Once upon a time, a local Kentucky police department posted a warrant for an arrest on its official Facebook page in jest. It was issued to "Frozen's" fictional princess Elsa.
As it turns out, it was cold that day. Brutally cold. So, the Harlan City Police Department, knowing what they know about viral content ("The Internet loves 'Frozen'!") and knowing what they know about "Frozen" ("There's a princess who controls weather stuff!") decided to jump on this opportunity to do some personal rebranding and tell the Internet that they're relevant and just like us.
That original post went viral, of course, with over 17,000 shares and 10,000 "likes." Other police departments took note as the goofy viral stunt weasled its way into the Internet's collective heart.
Enter: Glass Slipper Productions, an events company in Hanahan, South Carolina that arranges for princesses to visit children's parties. That company, with the help of Tammy Sakalas of Sakalas Photography, staged a full-blown "fake" arrest of the Snow Queen for "attempting to freeze over a fountain." The owner of Glass Slipper Productions told The Huffington Post Tuesday that she was inspired by the viral arrest warrant.
Sakalas took pictures of the staged arrest which involved, first, getting the approval of the police department (They were very gracious, it turns out! So that wasn't difficult.) Then, Hanahan Police would run after the princess role-played by actress Courtney Fazel with a pair of bright pink handcuffs, seating her in their car, taking her back to the station and then standing by as Elsa posed for a series of wacky princess-inspired pictures. Rest assured, these officers were only off-guard for 10 minutes?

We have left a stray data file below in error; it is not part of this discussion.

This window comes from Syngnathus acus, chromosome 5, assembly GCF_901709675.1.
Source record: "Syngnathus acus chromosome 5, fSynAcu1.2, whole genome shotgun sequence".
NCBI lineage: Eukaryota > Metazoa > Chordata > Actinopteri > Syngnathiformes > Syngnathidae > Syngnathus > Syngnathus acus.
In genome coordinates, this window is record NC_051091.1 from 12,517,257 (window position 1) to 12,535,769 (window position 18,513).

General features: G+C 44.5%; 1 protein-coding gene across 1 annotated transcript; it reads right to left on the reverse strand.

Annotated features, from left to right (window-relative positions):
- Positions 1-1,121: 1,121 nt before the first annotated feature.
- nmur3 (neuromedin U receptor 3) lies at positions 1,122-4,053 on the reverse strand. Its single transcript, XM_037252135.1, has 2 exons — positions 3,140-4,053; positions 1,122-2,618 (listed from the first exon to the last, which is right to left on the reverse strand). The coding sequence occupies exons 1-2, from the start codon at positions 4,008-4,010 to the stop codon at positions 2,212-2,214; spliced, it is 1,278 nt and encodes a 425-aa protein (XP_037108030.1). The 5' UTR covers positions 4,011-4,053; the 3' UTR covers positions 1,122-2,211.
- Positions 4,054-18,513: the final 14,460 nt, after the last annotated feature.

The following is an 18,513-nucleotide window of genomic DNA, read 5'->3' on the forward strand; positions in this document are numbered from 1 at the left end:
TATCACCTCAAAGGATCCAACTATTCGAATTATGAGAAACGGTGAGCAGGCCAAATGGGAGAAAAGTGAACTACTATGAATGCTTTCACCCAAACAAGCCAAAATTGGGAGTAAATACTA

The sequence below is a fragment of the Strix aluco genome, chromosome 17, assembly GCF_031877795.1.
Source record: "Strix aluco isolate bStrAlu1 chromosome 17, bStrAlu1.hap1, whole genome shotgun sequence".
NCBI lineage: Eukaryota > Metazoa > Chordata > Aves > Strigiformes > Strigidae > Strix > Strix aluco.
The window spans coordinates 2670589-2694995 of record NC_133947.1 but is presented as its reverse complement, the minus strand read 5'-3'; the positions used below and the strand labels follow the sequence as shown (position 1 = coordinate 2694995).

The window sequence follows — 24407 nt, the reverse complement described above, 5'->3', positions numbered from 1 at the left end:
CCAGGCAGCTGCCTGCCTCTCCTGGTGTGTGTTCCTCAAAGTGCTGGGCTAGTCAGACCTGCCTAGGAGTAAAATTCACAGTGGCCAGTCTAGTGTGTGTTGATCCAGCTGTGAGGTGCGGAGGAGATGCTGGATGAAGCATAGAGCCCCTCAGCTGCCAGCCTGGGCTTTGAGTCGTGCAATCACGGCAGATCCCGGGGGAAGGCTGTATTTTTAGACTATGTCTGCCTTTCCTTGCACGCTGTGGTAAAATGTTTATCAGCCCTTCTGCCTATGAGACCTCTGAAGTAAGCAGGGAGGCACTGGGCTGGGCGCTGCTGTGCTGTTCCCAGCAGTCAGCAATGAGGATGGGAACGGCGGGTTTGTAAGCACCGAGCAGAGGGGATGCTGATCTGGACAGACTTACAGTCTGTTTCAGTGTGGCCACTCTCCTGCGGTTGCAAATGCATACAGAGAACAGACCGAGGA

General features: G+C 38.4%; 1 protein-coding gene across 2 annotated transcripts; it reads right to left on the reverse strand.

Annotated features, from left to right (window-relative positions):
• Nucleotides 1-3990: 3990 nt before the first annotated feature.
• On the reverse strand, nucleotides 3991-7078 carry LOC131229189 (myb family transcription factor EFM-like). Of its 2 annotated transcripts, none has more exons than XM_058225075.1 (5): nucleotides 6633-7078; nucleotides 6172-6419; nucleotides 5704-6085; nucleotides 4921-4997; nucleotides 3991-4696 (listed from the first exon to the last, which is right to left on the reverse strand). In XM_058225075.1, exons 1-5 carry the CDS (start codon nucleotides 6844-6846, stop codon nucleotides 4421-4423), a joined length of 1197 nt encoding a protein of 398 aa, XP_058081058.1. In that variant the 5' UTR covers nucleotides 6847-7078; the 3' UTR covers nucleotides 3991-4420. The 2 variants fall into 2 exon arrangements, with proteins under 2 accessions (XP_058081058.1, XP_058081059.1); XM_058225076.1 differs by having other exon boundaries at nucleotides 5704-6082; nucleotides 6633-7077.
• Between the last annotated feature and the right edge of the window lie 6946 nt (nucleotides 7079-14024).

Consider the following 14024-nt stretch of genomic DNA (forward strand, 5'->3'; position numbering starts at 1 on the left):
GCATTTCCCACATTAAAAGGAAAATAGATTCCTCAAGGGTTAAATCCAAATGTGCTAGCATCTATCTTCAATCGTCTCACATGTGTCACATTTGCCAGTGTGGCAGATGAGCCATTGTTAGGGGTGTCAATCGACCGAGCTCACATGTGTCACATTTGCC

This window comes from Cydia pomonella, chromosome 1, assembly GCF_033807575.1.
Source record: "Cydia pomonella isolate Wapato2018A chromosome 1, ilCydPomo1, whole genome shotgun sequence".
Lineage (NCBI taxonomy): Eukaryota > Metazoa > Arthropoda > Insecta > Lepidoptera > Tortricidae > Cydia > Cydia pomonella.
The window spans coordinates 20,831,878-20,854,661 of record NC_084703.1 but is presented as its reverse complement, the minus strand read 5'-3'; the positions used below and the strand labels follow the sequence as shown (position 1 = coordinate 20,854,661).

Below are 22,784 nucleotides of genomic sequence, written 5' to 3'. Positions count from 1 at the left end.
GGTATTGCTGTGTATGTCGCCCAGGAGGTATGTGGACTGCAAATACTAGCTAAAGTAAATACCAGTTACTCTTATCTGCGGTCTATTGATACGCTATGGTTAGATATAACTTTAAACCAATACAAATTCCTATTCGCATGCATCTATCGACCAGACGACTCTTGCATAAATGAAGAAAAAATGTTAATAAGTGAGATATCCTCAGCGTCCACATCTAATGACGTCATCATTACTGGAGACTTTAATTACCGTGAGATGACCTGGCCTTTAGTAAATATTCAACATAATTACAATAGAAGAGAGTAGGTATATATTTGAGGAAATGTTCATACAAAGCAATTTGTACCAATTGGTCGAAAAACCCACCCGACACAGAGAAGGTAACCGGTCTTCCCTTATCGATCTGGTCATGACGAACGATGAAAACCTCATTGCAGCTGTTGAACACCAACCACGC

The Hanahan Police Department later posted on their Facebook page: "We hope that the arrest of Elsa will encourage good weather for our area."
What can we learn from all of this madness, other than that "Frozen" viral content will follow us to our graves? Well, for one: Police Departments are just as desperate to spruce up their online vibe and appear as relatable as possible as us. It's yet to be seen whether the Hanahan's complicit behavior in the Elsa stunt has altered the public's perception in any capacity -- but it certainly hasn't hurt the Harlan City Police Department, which now has a booming Facebook presence. The Department regularly updates their page with media coverage.